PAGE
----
McIntosh agrees. “Writing from Glasgow was also a way of saying, ‘Our streets are as valid as your streets. Our city is as real and important as yours’. I think that’s why a lot of people tuned into it – it was a voice from where they came from.” She’s right, and what they also said was: our pop stars are as valid as yours.
Deacon Blue had a forceful political streak, whether playing anti-poll tax demos, saluting Tony Benn (1993’s Peace And Jobs And Freedom) or chronicling 1988’s Govan by-election (Don’t Let The Teardrops Start), but Ross’ lyrics were always ambiguous: was 1987’s Loaded an anti-Thatcherite call-to-arms, a cautionary anthem about wealth, or a pop lament for a selfish lover?
Plus, rock-as-social-conduit was not his motivation for the band. “Do you know what really happened?” he offers. “I saw The Waterboys. I thought, ‘Wow, Mike Scott loves Dylan!’ He loves the records I grew up with!’ This was in the mid-80s, all post-ABC glittery-pop, which is what I thought I’d have to do, then I realised, ‘maybe everything I’ve listened to and loved is relevant. You make it relevant.’
“I’d also been writing songs I thought people wanted, about love affairs I’d never had,” Ross continues. “The last of these was [Raintown’s] When Will You Make My Telephone Ring, which actually had a truth to it. Then I went on holiday and came back with these lyrics – Dignity and He Looks Like Spencer Tracy Now – and they changed everything. They paved the way.”
This narrative echoes through Deacon Blue’s canon – being in a far-away scene; coming home (with souvenirs) – and The Hipsters sustains this heartening tradition. It thrives with driving, harmonic-rock but sets the tone with opening piano-hymn, Here I Am In London Town. “I love that song,” smiles McIntosh. “It harks back to Born In A Storm, which opens Raintown. It’s like a letter from Ricky to himself.”
For all of Raintown’s countless charms, it’s still best known for Dignity, which has captured our collective hearts to the extent that it’s almost a national anthem. “I remember my publisher saying, ‘if you don’t record these songs, no-one else will’ – it was probably an insult, come to think of it,” laughs Ross. “But it was true. See if you handed Simon Cowell Dignity? He’d throw it out the window.”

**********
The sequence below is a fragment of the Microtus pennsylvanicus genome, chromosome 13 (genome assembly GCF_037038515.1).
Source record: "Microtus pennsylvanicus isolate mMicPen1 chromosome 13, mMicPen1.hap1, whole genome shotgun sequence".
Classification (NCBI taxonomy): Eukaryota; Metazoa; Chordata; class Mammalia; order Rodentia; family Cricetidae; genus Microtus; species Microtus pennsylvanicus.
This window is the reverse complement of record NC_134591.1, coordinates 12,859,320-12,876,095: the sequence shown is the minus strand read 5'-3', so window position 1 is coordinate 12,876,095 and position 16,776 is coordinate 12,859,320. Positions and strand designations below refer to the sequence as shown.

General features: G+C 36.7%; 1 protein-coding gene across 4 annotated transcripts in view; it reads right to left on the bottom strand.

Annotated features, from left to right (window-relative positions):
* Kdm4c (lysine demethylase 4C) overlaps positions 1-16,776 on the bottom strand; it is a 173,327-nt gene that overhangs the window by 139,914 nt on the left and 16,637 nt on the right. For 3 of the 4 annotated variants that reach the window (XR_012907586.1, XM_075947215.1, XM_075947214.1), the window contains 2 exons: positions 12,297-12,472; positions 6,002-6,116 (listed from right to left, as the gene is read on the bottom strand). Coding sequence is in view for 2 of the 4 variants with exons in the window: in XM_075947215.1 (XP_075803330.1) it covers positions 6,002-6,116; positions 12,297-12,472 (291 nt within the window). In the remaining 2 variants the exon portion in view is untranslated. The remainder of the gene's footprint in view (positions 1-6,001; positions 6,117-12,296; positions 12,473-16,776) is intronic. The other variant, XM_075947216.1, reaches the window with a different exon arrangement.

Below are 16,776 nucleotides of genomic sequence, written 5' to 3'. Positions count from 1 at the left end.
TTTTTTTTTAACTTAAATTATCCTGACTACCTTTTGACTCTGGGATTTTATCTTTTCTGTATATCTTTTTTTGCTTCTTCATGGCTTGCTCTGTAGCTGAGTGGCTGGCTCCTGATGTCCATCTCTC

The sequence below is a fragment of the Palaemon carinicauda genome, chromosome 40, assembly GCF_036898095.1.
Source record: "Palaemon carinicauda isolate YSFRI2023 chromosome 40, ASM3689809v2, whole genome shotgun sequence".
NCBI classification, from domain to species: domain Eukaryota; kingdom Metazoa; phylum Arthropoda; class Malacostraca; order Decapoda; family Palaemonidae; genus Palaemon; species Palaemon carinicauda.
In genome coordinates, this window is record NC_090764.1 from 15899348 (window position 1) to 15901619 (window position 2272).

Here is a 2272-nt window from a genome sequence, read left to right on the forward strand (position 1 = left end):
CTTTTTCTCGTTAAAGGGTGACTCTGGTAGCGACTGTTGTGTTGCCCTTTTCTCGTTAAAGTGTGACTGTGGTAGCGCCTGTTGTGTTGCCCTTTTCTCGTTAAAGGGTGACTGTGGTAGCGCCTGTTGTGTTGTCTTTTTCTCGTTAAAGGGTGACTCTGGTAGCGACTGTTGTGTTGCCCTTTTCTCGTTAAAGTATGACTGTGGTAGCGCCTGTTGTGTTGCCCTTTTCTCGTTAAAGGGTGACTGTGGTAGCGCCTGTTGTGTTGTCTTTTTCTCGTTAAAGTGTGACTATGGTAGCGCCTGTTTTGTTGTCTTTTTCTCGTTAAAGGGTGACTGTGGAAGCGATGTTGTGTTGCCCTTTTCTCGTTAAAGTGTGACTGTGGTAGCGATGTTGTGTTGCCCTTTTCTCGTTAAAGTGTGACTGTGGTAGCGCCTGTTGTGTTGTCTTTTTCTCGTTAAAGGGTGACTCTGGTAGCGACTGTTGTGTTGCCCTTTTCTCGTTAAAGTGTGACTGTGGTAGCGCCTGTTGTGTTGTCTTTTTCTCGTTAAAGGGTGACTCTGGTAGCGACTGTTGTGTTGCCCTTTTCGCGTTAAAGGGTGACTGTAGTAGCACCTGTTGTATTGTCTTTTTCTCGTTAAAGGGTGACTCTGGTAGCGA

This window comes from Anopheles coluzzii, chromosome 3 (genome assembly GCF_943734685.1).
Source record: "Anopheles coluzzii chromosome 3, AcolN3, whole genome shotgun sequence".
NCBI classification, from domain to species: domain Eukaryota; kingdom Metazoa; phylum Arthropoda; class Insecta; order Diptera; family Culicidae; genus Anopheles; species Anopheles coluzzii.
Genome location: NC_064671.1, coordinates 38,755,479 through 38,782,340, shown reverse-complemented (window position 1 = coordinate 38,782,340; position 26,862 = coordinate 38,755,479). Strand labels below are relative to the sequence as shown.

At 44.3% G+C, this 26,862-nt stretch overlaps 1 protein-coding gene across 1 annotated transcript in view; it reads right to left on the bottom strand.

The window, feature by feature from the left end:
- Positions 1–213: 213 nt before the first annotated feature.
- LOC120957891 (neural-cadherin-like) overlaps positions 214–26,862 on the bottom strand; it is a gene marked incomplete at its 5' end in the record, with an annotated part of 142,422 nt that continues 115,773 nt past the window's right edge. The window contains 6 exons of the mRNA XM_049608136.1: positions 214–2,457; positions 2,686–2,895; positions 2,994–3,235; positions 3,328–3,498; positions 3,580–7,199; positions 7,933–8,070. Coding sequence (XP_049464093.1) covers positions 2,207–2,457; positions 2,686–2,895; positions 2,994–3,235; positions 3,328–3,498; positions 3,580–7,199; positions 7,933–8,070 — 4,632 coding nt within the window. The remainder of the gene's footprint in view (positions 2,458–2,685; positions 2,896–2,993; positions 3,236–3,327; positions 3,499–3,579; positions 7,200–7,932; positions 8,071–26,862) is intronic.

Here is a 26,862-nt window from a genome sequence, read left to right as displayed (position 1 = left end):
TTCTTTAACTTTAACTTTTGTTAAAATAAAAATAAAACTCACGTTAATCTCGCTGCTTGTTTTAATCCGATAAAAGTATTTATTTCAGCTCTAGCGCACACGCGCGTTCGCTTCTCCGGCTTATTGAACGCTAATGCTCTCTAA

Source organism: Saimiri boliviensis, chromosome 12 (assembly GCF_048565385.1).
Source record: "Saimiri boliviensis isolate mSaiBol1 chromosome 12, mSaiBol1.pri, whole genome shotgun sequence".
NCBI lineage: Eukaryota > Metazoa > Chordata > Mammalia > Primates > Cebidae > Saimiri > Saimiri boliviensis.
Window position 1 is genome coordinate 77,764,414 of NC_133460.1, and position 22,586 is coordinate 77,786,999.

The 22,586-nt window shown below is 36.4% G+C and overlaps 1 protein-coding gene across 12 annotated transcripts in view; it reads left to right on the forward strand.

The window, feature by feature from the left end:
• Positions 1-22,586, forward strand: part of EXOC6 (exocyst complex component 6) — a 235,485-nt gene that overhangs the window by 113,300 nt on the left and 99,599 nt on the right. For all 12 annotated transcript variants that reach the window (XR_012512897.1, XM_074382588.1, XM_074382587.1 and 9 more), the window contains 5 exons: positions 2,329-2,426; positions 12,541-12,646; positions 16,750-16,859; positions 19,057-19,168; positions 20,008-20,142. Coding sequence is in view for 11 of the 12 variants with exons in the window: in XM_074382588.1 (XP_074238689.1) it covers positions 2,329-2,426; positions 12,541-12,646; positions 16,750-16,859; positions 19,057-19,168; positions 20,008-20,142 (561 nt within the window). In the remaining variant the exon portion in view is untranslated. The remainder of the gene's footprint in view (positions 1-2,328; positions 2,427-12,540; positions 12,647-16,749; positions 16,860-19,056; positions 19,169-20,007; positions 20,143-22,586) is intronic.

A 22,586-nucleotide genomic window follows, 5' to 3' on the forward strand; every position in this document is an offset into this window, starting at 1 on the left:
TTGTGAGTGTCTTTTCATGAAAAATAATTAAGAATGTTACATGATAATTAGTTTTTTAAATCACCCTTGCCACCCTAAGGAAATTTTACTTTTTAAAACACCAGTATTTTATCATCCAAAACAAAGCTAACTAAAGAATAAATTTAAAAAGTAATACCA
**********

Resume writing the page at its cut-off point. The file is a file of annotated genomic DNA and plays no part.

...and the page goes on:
Whatever their alchemy, Deacon Blue created songs we made our own. “People come up and say, ‘that’s my song,’” Ross nods, “and it’s like folk music, it is theirs – but the one that always gets me is Chocolate Girl. It’s about this destructive West of Scotland male character who’s the personification of all that you would loathe in a man, and this woman who’s trying to escape him, and they’ll say, ‘we played that at our wedding,’” he chuckles kindly. “I don’t want to pour cold water on it, but that always makes me laugh.”
Ross and co instilled in some of us such a sense of home that I heard Raintown in a taxi while living in London and immediately resolved to move back to Scotland. “My God,” says McIntosh. “The notion that our band could make anyone feel like that, I can’t believe it.”
Well, they did.
Some fans would play Deacon Blue at their weddings. Some would travel the world to see them. Some of us would try to write, in the hope that one day we would get the chance to tell our favourite band how much we loved them. Love them.
Ricky Ross interview (on When the World Knows Your Name) – The Herald, Dec 2013
Ricky Ross interview (on A New House and Deacon Blue and home) – The Herald, Sept 2014
Deacon Blue, Dundee Caird Hall: live review (The Herald, October, 2012
Deacon Blue, Glasgow Royal Concert Hall: live review (The Herald, Dec 2016)